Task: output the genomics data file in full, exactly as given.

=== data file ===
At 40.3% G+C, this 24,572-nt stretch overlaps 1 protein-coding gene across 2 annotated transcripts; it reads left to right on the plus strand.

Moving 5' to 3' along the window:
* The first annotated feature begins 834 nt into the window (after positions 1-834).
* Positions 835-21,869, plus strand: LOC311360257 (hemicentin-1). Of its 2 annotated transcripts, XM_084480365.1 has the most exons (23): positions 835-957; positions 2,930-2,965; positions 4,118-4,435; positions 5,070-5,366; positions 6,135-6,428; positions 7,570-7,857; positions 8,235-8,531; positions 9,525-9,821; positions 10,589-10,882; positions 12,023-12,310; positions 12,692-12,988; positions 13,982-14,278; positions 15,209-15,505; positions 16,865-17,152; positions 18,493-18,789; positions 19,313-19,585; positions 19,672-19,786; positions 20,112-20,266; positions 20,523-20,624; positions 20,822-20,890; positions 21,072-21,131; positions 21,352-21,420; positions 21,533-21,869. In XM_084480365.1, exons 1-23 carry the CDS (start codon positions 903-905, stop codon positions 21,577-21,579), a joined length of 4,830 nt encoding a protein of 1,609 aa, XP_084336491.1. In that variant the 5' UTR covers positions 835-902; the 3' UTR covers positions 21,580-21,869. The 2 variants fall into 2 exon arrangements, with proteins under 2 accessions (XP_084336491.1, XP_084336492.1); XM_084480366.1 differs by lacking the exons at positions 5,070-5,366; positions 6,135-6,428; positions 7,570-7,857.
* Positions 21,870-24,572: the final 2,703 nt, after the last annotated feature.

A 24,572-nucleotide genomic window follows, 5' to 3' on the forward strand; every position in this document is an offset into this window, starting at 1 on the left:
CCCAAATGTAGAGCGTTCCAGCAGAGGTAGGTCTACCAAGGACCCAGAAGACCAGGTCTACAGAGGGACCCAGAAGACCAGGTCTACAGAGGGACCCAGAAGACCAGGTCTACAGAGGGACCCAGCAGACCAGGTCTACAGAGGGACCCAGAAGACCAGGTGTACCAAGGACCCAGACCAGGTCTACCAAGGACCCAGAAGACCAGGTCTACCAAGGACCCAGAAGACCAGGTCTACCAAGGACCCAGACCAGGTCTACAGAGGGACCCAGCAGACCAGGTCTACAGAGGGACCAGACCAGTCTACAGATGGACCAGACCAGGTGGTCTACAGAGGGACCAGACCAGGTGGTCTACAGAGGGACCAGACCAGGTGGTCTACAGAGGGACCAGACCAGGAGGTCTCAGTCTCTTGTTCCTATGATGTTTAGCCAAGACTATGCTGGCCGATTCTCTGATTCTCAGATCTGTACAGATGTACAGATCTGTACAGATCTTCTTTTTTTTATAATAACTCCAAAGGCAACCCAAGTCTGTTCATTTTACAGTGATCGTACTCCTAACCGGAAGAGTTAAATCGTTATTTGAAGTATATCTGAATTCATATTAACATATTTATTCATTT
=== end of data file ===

At 40.3% G+C, this 24,572-nt stretch overlaps 1 protein-coding gene across 2 annotated transcripts; it reads left to right on the plus strand.

Moving 5' to 3' along the window:
* The first annotated feature begins 834 nt into the window (after positions 1-834).
* Positions 835-21,869, plus strand: LOC311360257 (hemicentin-1). Of its 2 annotated transcripts, XM_084480365.1 has the most exons (23): positions 835-957; positions 2,930-2,965; positions 4,118-4,435; positions 5,070-5,366; positions 6,135-6,428; positions 7,570-7,857; positions 8,235-8,531; positions 9,525-9,821; positions 10,589-10,882; positions 12,023-12,310; positions 12,692-12,988; positions 13,982-14,278; positions 15,209-15,505; positions 16,865-17,152; positions 18,493-18,789; positions 19,313-19,585; positions 19,672-19,786; positions 20,112-20,266; positions 20,523-20,624; positions 20,822-20,890; positions 21,072-21,131; positions 21,352-21,420; positions 21,533-21,869. In XM_084480365.1, exons 1-23 carry the CDS (start codon positions 903-905, stop codon positions 21,577-21,579), a joined length of 4,830 nt encoding a protein of 1,609 aa, XP_084336491.1. In that variant the 5' UTR covers positions 835-902; the 3' UTR covers positions 21,580-21,869. The 2 variants fall into 2 exon arrangements, with proteins under 2 accessions (XP_084336491.1, XP_084336492.1); XM_084480366.1 differs by lacking the exons at positions 5,070-5,366; positions 6,135-6,428; positions 7,570-7,857.
* Positions 21,870-24,572: the final 2,703 nt, after the last annotated feature.

A 24,572-nucleotide genomic window follows, 5' to 3' on the forward strand; every position in this document is an offset into this window, starting at 1 on the left:
CCCAAATGTAGAGCGTTCCAGCAGAGGTAGGTCTACCAAGGACCCAGAAGACCAGGTCTACAGAGGGACCCAGAAGACCAGGTCTACAGAGGGACCCAGAAGACCAGGTCTACAGAGGGACCCAGCAGACCAGGTCTACAGAGGGACCCAGAAGACCAGGTGTACCAAGGACCCAGACCAGGTCTACCAAGGACCCAGAAGACCAGGTCTACCAAGGACCCAGAAGACCAGGTCTACCAAGGACCCAGACCAGGTCTACAGAGGGACCCAGCAGACCAGGTCTACAGAGGGACCAGACCAGTCTACAGATGGACCAGACCAGGTGGTCTACAGAGGGACCAGACCAGGTGGTCTACAGAGGGACCAGACCAGGTGGTCTACAGAGGGACCAGACCAGGAGGTCTCAGTCTCTTGTTCCTATGATGTTTAGCCAAGACTATGCTGGCCGATTCTCTGATTCTCAGATCTGTACAGATGTACAGATCTGTACAGATCTTCTTTTTTTTATAATAACTCCAAAGGCAACCCAAGTCTGTTCATTTTACAGTGATCGTACTCCTAACCGGAAGAGTTAAATCGTTATTTGAAGTATATCTGAATTCATATTAACATATTTATTCATTT